I suddenly remember. The SEGA Dreamcast. The controller is easy to hold, but the buttons are awkward.


  • Paid by the word
« Reply #8 on: September 06, 2011, 06:04:56 PM »
The Dreamcast controller has the second-worst D-pad I've ever used (I used to think it was worse than the 360 D-pad, until I used the 360 D-pad more extensively).

I'm buying a friend's Saturn, so I'll get back to you on that once I've played some shmups and fighters on there.

As far as using controller instead of KBAM for FPS: I bought the 360 version of The Orange Box and played through Portal using a controller. Any problems that came up with that playthrough were from me making mistakes from not having played the game in a while, not from the control scheme. (I imagine it'd be a different story if I played Half-Life 2...)

As far as using controller instead of KBAM for RTS: Brütal Legend. But I guess that's an unfair example because it's a rather different sort of RTS. I want to be able to say Halo Wars here because I've heard the controller interface in that was excellent, but I haven't bought it yet.


  • Max Stats
« Reply #9 on: September 06, 2011, 06:10:05 PM »
I've played Halo Wars a few times. While the the controller interface was in fact good, the limited movement speed and inability to directly view any other part of the map was a real problem for me.

The best controller I've ever used is a tie between the Gamecube controller and the Xbox 360 controller. Both fit nicely into my hands and have good button arrangement.

I can't remember the worst controller I ever used.
The Mario series is the best! It has every genre in video games but RTS'! It also has a plumber who does different roles, a princess, and a lot of odd creatures who don't seem to poop!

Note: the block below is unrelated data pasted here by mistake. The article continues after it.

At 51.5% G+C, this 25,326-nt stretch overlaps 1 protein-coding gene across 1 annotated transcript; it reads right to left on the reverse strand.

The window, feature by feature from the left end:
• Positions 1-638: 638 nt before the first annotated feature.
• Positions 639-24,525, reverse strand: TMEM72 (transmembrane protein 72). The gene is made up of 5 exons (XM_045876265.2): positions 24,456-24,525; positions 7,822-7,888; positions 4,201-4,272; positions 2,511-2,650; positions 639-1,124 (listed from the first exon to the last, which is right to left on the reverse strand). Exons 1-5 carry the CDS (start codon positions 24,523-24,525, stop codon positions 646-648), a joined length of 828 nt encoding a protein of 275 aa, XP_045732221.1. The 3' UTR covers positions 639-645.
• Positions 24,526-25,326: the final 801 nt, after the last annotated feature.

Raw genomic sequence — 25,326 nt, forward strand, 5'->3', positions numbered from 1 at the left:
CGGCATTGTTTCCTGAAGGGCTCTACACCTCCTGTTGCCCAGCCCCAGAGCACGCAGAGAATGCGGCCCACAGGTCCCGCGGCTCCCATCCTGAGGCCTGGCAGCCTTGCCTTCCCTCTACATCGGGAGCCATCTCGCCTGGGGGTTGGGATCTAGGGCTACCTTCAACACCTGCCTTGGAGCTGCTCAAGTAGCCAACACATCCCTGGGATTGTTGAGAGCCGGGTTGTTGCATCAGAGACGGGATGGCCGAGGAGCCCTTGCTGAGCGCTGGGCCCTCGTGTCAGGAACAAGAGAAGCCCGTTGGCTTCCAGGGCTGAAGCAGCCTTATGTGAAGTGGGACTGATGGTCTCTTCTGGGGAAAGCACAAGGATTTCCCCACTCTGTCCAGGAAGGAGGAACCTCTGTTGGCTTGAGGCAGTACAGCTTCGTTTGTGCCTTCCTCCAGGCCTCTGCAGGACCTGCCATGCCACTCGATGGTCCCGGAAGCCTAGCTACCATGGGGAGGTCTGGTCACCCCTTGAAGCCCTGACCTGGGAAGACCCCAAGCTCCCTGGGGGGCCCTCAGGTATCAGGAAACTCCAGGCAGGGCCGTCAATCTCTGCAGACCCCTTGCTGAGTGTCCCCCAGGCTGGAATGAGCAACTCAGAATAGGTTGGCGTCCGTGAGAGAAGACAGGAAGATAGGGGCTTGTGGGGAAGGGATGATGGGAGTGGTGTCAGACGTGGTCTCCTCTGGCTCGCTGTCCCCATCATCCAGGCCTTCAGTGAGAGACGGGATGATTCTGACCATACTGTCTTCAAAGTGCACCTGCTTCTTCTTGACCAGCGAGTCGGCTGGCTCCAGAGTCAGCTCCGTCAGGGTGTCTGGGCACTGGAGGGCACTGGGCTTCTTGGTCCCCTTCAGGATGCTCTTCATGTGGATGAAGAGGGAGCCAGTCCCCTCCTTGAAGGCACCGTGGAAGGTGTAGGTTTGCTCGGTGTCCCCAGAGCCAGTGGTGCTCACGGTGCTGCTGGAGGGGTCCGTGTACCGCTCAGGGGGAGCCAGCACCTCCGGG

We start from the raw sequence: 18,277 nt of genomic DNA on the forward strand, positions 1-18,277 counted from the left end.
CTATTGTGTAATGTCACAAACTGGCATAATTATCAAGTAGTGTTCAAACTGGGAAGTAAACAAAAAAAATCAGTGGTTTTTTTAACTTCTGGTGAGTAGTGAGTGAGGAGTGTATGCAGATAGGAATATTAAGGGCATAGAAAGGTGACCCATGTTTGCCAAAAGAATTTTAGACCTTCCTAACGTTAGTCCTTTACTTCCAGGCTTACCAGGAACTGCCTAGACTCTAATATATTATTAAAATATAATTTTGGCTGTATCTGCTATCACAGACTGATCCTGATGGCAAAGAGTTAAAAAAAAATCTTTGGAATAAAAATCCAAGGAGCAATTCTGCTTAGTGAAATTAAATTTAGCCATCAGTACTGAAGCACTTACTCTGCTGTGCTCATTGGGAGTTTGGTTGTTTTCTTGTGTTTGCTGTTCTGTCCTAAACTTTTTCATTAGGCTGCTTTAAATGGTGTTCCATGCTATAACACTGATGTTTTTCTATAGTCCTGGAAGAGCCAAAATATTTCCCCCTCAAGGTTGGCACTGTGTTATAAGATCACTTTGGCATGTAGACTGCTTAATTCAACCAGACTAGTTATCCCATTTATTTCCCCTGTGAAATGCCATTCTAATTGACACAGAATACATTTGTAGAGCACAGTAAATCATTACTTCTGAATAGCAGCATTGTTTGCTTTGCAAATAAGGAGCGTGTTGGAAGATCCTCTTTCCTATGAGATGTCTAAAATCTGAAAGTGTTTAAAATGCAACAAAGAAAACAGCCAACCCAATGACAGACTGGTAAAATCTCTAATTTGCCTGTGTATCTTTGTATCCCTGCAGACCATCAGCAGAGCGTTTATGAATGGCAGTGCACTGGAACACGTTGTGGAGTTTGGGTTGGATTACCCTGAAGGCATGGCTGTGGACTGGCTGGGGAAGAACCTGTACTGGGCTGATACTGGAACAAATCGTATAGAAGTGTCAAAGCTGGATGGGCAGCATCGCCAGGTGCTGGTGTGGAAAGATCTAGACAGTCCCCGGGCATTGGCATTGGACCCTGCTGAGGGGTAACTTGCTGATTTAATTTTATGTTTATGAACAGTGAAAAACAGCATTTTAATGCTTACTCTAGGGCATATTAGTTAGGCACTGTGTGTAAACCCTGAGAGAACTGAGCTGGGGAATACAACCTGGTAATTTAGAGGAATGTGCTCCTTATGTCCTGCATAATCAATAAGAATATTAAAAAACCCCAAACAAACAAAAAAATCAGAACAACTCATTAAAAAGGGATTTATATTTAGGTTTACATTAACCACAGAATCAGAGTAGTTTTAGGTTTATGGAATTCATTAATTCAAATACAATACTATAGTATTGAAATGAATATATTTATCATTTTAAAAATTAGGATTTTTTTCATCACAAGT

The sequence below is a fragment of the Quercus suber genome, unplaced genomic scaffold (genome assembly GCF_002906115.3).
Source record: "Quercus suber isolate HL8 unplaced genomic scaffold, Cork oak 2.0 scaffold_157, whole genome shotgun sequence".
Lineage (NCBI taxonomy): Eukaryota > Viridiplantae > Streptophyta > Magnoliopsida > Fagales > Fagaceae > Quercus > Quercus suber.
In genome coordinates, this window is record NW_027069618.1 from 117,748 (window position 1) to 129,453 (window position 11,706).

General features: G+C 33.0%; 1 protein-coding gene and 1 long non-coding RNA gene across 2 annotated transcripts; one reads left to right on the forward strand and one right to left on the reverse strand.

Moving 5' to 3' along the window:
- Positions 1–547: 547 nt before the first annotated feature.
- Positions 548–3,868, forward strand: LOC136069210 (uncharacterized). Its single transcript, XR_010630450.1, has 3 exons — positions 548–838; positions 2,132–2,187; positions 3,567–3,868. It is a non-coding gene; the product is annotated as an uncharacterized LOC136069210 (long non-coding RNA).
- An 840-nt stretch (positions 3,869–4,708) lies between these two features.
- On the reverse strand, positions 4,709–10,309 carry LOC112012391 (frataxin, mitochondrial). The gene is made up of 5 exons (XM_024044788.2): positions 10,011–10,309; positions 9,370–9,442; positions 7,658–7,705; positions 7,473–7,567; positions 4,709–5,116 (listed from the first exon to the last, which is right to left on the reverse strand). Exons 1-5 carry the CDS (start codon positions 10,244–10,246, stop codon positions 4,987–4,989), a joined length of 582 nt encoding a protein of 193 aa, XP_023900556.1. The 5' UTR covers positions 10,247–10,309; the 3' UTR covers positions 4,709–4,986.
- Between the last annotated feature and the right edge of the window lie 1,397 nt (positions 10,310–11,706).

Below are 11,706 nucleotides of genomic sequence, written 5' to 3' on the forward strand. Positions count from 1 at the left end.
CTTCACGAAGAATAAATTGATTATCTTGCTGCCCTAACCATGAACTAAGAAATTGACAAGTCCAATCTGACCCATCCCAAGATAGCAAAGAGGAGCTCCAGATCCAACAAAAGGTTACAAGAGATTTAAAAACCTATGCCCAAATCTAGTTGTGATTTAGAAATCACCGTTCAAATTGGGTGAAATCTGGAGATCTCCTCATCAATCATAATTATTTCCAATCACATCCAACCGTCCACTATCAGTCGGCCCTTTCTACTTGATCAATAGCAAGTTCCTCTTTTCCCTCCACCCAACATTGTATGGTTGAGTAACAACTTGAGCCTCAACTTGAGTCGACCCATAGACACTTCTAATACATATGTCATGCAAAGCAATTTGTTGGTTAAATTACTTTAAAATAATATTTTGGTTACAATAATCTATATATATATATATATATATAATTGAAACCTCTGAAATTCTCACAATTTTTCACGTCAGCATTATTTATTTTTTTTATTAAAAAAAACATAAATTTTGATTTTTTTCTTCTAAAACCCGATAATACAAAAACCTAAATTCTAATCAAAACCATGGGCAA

• i can make this whatever i want; you're not my dad
« Reply #10 on: September 06, 2011, 10:27:25 PM »
The GCN and 360 controllers are tied for most comfortable overall controller ever and for suckiest D-pad ever. Odd, that. GCN controller could use a better Z button (and another one) and clicky sticks, though.

The Classic Controller has probably the best D-pad ever, but the sticks are way too close together (haven't had a chance to try the Pro yet) and the face buttons feel a little off somehow. I'd rather have them be the round little candies of the 360 controller or the paired-up concave/convex of the SNES controller.

The LEGO Wiimote feels fine, it just has a habit of turning off when I have a Classic Controller plugged into it.

The Sonic Screwdriver Wiimote is nicer than I was expecting. No good for NES-style games, but quite comfortable for everything else. B-button is a bit finicky, though.

The original Game Boy Advance was the most comfortable to hold (and the last ergonomically shaped thing Nintendo ever made), but the positioning of the Start and Select buttons was no good. I always played Mario Tennis Color on there, and not being able to get to the Select button in time to cancel an errant charge shot screwed me over a lot. I don't remember how the D-pad was on there, because mine broke from playing too much Sonic Advance 2 (and being stupid about it). The Micro is very good, though. Actually, now that I think of it, the Micro has the best D-pad ever. L and R take a little getting used to at first, and then they're fine.